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The People v. Lybarger






WRIT OF ERROR to the Circuit Court of McDonough County; the Hon. KEITH F. SCOTT, Judge, presiding.


The defendant Lybarger was indicted by the grand jury of McDonough County on May 5, 1959, on two charges of burglary and larceny and one of assault with intent to murder. He was placed in the McDonough County jail pursuant to a capias on September 23, 1959. Prior to arraignment, he filed motions for discharge in all three cases, (Ill. Rev. Stat. 1959, chap. 38, par. 748,) claiming that he had been denied a speedy trial. The motions were heard on November 10, 1959, taken under advisement and denied on November 17, 1959. Defendant then entered a plea of not guilty to the burglary indictment in the present case, but later changed his plea to guilty and after a hearing in mitigation was sentenced for a term of two to ten years. He brings writ of error to review the burglary case.

The defendant contends he was confined in the Fulton County jail and thereafter in the McDonough County jail for a total period of six months less six days, on arrest upon the instant charge, before being brought to trial, and therefore he was deprived of his constitutional right to a speedy trial (Const., art. II, sec. 9) as augmented by statute (Ill. Rev. Stat. 1959, chap. 38, par. 748) which is the so-called "four-month rule." He contends the trial court erred in denying his motion for discharge, and that because such an order is not appealable (Healy v. People, 193 Ill. 370), he had no alternative but to plead guilty. Further, he contends the trial court denied a fair and impartial hearing on the motion for discharge because the court refused to allow certain sheriffs and a deputy sheriff to be called as the court's witnesses, and because the court admitted in evidence the record of proceedings in Fulton County which concerned another charge against the defendant.

The State contends that the ruling on the motion for discharge was correct, and regardless of the propriety of the ruling, the defendant waived his right to demand discharge for failure to enjoy a speedy trial when he pleaded guilty to the charges in McDonough County, under the precept of People v. De Cola, 15 Ill.2d 527. The defendant's reply to this is that the rule of People v. De Cola is wrong, and should be changed.

The defendant was arrested on April 10, 1959, in the city of Vermont, Fulton County, by the local sheriff. Previously the sheriff had received a message from Schuyler County advising him that the defendant had allegedly committed crimes in McDonough County. The Fulton County sheriff placed the defendant in the Fulton County jail and proceeded to interrogate him, meanwhile notifying the sheriffs of Schuyler County and McDonough County that the defendant had been apprehended. These latter officers went to Fulton County and participated in the interrogation, during the course of which the defendant confessed to a burglary in Fulton County. The sheriff of McDonough County instructed the sheriff of Fulton County to "hold" or "put a hold on" the defendant.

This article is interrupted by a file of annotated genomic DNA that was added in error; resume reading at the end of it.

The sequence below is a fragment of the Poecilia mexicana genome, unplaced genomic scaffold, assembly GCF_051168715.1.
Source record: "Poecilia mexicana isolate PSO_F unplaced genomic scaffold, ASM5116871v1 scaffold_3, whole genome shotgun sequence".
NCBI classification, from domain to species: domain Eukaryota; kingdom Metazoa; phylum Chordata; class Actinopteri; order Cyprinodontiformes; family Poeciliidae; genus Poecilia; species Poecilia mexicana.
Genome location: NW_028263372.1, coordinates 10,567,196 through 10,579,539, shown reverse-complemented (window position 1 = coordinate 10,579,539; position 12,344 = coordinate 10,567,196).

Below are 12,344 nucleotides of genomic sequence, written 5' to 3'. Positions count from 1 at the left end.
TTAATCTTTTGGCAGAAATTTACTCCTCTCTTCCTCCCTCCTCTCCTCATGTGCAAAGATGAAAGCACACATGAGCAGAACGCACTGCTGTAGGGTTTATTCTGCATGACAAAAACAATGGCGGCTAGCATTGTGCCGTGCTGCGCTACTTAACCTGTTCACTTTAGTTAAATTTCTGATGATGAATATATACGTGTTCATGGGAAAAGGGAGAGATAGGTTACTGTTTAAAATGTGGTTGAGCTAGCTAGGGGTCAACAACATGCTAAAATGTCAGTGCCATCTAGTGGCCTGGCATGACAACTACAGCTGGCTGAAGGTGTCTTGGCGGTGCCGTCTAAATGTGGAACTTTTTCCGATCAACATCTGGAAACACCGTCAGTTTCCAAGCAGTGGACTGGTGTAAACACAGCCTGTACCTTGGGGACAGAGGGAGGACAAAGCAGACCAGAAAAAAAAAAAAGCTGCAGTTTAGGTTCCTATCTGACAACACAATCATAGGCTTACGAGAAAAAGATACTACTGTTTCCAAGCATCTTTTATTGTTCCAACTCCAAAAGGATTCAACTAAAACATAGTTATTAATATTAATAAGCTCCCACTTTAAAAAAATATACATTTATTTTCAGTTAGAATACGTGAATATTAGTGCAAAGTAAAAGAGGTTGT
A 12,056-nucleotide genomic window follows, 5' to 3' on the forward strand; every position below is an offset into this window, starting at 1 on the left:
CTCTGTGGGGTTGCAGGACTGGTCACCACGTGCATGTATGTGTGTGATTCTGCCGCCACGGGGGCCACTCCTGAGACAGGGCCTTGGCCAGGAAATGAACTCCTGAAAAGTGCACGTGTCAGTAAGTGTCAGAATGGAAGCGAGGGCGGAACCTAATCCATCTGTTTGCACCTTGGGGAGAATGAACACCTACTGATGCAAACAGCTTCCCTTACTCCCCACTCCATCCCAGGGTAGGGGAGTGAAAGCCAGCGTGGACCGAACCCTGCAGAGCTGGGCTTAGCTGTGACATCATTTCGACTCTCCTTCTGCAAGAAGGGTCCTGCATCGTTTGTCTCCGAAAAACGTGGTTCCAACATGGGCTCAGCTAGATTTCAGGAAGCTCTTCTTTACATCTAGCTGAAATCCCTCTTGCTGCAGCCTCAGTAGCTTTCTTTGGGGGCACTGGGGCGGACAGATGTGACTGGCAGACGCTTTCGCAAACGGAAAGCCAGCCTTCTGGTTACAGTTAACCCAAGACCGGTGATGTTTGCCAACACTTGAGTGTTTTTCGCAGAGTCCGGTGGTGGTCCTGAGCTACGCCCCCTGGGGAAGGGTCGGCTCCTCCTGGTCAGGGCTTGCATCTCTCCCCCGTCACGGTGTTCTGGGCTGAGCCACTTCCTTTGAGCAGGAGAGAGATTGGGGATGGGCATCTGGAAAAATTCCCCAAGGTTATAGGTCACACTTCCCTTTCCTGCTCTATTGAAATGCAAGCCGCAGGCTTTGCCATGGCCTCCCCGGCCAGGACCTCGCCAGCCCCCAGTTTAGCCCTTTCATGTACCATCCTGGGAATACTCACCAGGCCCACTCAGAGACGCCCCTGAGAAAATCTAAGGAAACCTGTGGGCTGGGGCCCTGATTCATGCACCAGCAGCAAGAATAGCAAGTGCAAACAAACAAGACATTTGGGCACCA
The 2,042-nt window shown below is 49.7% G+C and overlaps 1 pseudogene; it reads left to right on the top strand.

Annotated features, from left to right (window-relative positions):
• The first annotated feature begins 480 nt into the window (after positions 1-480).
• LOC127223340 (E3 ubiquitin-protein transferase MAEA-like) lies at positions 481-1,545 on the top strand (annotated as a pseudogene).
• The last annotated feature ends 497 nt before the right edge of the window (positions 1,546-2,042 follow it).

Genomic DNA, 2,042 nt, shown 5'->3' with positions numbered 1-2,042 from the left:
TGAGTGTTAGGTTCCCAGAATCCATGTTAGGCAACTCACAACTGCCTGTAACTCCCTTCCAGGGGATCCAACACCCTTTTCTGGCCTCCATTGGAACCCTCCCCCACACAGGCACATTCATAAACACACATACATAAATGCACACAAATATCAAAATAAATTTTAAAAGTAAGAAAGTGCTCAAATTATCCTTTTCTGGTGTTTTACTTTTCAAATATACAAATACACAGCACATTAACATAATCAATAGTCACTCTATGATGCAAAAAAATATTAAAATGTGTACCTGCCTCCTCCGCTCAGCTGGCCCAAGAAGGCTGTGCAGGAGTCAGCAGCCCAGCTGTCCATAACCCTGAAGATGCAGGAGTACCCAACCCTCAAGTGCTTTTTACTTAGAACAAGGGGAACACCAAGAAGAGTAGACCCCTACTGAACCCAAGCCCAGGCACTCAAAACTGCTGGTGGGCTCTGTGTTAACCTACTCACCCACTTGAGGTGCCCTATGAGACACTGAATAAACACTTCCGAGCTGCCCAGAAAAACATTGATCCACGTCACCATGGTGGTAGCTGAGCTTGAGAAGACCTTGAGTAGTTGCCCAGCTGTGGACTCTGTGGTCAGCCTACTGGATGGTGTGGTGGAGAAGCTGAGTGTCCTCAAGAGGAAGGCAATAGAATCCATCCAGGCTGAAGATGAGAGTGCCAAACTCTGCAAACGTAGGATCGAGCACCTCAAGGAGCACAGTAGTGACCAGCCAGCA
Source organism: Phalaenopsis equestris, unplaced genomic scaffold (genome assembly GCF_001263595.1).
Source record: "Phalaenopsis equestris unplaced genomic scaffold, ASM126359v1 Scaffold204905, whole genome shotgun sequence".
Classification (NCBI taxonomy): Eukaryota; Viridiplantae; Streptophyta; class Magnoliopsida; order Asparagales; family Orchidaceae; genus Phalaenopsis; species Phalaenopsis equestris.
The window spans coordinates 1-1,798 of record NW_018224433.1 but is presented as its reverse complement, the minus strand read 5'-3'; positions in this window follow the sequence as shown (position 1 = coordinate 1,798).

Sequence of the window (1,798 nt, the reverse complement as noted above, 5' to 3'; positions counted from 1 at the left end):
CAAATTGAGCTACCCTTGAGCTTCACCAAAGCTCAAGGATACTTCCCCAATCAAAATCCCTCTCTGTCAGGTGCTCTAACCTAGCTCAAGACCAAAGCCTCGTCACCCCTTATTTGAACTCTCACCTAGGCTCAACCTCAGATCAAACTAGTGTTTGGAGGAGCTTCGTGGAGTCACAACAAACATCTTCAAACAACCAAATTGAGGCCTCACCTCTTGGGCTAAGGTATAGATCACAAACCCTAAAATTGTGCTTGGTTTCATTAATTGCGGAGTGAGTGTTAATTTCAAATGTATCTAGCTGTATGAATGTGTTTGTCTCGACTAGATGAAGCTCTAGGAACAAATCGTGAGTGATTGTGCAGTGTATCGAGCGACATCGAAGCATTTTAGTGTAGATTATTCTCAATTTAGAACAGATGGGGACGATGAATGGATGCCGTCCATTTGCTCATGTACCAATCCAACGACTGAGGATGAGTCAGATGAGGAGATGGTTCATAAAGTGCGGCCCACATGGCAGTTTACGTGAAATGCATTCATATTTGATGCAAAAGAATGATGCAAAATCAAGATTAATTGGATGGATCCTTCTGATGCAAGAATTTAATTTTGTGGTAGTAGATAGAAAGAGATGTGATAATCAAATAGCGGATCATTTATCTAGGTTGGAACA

The record further discloses that Lybarger was charged on information in Fulton County on April 16, 1959, on a charge of burglary, which was nolle prossed on September 23, 1959. He was then placed in custody of the McDonough County sheriff, who transported him to the McDonough County jail at Macomb. There he entered a plea of guilty on November 17, 1959, as we have said, and was sentenced on his plea. It is apparent that the defendant did not ask for or cause any delay in the Fulton County proceedings.

Defendant argues that his commitment for the McDonough County offense began on April 10, 1959, when he was incarcerated in Fulton County, while the People contend that the period of his commitment for the McDonough offense did not commence, within the meaning of the statute, until September 23, 1959, when he was taken into custody by the McDonough sheriff.

From our examination of the record, we are of the opinion that defendant was not "committed" for the McDonough offenses until September 23, 1959. However, we do not consider this conclusion necessary to a decision of this case. The record is clear that defendant entered a plea of guilty to the indictment in the present case. In the recent case of People v. De Cola, 15 Ill.2d 527, we squarely held that when a defendant enters a plea of guilty he waives the right to be discharged for failure to obtain a trial within four months of commitment. This question was fully argued and considered in that case and defendant has presented no new authorities or argument that would lead us to overrule that decision. Indeed the facts of the instant case present a far more compelling argument against discharge than De Cola, because here the McDonough authorities did not have custody of defendant until less than three months prior to his guilty plea.

We, therefore, adhere to our opinion in People v. De Cola, 15 Ill.2d 527. Since we feel that the De Cola case is determinative of this appeal it is unnecessary to consider other alleged errors on the hearing on the motion for discharge. The judgment of the trial court is accordingly affirmed.

Judgment affirmed.


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